How To Make New Friends When You Move Overseas

friends in paris cafe having coffe and talking

How To Make New Friends When You Move Overseas

Finding Your Flock Overseas

One of the greatest challenges when moving overseas is creating a new social circle from scratch…

Your friend group back home was likely built over many years, maybe even decades… numbering a few friends from college, perhaps… some from jobs over the years… a handful you met through parenting… and those you’ve met through your interests and activities, like church, yoga, reading groups, etc.

Then you move overseas… and suddenly you’re all alone. It can feel disheartening to have to build your social life over from scratch.

It’s even harder if you’re retired and don’t have a job that gives you the opportunity to be in close proximity to people every day. Even if work friends aren’t your best friends, a job is always an easy way to meet at least a couple of people you have something in common with. I work from home, so I have this same problem.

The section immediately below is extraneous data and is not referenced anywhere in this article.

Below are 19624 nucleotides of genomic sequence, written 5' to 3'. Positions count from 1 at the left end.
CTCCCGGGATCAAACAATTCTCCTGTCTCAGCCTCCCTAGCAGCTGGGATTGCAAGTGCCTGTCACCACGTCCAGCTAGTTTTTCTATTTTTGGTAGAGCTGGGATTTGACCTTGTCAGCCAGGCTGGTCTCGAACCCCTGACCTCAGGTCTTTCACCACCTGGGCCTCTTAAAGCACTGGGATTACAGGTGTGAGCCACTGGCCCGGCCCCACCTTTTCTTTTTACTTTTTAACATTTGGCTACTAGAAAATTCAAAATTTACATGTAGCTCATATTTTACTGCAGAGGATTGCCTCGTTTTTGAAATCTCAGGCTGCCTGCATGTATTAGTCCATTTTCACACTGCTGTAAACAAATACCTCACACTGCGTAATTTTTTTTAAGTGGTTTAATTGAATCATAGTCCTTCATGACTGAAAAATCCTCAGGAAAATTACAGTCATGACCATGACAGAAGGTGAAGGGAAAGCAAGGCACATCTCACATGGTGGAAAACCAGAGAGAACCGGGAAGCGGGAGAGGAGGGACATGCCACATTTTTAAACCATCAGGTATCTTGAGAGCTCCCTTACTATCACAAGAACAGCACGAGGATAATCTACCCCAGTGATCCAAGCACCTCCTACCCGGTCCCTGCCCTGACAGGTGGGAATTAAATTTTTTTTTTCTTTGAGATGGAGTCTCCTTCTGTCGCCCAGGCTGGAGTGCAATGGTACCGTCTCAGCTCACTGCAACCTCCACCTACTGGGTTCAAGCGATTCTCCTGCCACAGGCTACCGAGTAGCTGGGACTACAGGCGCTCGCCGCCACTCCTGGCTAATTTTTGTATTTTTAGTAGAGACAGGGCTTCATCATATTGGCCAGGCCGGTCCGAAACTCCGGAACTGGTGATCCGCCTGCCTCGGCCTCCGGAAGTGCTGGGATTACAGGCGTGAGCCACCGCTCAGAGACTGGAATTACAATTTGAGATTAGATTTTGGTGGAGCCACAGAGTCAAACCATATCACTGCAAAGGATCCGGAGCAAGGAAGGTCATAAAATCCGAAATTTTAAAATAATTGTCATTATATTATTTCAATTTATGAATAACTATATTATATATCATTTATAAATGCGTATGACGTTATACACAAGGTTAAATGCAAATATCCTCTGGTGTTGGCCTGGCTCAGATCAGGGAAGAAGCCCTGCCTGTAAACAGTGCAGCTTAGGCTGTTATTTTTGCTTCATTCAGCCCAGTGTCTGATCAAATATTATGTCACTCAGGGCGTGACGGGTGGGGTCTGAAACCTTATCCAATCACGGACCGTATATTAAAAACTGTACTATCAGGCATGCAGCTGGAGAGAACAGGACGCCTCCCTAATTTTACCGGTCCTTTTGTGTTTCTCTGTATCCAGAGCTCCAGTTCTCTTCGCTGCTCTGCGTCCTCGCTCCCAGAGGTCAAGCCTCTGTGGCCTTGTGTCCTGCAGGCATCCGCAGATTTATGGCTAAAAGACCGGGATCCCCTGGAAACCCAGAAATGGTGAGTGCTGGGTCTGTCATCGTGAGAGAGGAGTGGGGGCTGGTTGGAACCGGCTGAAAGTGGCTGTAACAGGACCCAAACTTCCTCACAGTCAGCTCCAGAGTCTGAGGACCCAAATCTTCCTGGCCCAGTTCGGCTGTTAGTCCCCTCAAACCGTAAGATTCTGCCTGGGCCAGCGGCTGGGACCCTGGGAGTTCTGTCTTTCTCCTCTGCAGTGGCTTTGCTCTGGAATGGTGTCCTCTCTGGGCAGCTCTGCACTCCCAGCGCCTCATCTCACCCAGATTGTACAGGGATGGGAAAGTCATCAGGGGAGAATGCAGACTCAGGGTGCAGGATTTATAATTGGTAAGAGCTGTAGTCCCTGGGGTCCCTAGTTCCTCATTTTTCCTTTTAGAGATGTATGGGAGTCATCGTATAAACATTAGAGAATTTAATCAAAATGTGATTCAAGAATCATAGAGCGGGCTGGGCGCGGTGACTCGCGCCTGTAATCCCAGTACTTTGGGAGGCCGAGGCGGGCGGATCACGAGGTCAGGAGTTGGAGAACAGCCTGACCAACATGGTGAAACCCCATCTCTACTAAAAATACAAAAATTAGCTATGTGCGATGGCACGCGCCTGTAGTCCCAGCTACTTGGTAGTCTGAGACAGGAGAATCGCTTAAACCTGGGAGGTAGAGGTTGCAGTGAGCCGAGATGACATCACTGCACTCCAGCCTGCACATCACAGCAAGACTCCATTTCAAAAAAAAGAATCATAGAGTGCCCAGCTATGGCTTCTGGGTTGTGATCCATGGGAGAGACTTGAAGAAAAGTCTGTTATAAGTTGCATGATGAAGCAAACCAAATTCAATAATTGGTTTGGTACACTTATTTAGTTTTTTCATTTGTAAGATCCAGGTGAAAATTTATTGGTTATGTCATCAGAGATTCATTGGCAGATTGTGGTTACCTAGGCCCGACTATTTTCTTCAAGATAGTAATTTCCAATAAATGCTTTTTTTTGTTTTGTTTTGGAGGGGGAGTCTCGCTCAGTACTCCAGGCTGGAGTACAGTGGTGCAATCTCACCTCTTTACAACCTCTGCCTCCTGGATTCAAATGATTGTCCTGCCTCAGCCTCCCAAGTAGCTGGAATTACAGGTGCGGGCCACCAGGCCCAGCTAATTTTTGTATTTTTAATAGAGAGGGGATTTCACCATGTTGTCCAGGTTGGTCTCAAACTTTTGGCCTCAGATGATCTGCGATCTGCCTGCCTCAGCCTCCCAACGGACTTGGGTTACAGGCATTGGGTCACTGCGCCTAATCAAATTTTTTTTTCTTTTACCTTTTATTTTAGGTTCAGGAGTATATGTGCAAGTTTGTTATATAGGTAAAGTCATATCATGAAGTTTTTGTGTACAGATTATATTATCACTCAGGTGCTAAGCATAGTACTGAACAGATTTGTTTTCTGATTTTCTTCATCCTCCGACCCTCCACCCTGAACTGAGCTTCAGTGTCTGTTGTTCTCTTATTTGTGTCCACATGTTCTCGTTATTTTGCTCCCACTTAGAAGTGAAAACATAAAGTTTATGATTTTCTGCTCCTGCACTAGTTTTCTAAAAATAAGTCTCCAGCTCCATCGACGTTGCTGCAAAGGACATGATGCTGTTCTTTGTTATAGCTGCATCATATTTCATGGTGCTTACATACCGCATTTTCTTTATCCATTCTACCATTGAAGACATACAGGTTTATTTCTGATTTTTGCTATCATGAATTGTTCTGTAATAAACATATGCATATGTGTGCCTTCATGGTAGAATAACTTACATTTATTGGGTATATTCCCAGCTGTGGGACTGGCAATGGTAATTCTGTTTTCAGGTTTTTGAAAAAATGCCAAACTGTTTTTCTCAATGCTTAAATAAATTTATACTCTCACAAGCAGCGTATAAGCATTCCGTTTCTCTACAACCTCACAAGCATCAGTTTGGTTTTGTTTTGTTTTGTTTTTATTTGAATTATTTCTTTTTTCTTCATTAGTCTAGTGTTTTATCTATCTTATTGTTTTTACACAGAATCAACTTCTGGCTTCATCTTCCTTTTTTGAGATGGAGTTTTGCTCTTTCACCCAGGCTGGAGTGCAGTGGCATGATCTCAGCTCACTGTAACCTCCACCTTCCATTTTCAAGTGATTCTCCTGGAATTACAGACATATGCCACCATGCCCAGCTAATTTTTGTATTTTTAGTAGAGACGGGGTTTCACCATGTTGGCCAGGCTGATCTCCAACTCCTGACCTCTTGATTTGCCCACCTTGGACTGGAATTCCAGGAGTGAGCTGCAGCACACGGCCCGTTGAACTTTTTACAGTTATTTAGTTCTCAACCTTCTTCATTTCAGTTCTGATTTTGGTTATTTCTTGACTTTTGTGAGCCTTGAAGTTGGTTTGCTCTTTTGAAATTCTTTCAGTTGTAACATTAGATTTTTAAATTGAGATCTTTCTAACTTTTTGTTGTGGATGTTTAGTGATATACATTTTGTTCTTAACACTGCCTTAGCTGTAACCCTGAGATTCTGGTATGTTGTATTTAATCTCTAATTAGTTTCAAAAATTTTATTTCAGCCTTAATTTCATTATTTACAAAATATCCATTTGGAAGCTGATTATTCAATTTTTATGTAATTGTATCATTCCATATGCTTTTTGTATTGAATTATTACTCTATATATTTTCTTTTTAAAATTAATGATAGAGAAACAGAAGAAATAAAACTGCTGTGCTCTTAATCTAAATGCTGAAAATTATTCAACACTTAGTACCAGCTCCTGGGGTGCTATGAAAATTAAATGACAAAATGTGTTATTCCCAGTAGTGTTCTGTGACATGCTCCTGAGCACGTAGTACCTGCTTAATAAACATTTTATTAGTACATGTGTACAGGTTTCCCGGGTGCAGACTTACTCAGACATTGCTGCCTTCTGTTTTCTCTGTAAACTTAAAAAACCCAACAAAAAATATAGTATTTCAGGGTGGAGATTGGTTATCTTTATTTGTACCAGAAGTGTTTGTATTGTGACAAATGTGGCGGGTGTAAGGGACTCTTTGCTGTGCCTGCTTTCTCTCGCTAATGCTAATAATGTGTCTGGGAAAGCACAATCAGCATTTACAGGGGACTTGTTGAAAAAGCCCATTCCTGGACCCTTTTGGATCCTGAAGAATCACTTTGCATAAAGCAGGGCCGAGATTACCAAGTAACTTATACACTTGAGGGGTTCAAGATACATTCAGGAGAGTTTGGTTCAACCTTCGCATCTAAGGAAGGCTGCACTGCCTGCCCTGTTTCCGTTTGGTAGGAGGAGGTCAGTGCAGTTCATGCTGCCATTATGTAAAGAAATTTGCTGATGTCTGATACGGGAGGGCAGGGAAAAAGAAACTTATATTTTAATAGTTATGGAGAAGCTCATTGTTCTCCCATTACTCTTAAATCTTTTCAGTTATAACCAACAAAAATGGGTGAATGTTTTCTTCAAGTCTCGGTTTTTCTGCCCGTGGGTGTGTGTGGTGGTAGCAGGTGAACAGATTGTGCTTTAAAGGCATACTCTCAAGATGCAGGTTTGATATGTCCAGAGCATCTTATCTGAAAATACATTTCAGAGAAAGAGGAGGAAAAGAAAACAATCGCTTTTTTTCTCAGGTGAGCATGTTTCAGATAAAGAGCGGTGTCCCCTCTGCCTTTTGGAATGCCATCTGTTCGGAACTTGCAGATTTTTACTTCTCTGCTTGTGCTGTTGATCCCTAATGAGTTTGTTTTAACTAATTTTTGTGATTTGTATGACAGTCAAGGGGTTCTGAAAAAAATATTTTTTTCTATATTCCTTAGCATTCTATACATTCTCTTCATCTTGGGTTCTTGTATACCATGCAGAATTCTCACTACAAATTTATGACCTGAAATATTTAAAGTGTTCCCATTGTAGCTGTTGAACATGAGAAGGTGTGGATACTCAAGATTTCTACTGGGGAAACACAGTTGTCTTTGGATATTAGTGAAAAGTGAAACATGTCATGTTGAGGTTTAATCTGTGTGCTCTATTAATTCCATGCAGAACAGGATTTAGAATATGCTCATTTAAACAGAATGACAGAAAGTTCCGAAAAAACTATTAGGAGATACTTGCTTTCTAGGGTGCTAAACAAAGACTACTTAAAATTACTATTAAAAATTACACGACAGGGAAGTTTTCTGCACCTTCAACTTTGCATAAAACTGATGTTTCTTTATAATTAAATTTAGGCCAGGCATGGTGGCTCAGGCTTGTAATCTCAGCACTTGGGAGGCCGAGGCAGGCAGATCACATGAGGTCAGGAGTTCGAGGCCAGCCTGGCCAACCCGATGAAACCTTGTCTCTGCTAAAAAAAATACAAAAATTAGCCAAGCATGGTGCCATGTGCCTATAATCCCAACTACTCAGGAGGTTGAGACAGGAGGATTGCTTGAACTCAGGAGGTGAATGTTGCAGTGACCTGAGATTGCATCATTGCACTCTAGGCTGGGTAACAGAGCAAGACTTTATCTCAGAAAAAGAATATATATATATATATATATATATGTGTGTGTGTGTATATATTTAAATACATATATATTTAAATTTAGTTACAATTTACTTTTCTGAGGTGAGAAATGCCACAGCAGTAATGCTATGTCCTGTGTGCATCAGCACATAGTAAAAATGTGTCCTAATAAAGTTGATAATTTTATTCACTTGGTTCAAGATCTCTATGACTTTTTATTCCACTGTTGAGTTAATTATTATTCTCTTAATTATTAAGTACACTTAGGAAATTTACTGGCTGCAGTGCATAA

You won’t make a dozen new friends overnight, or even in the first year. It will take time to get back the level of engagement you had before. But, with patience and effort, it can be done.

The first way I made a new friend in Paris was through walking my dog. But it was an unconventional friend to make…

I walked in the same park near my apartment every day. And, after a while, I started to recognize the same faces. Called “SDFs” (sans domicile fixe—without a fixed home), the homeless community in France is a well-protected one. SDFs get a check every week as long as they meet certain circumstances, and they can’t really be removed from wherever they decide to set up.

The park by my place was filled with SDFs, and I always smiled and said hi to those I saw every day. After a while, a few of them would strike up a conversation with me. Many were from the Caribbean, and having just moved from Panama, we could talk about this part of the world together. One, Rodrigo, from Guadeloupe, I saw and chatted with often. When I got pregnant, he always asked about my health. And, after Ariadne was born, he always asked how she was.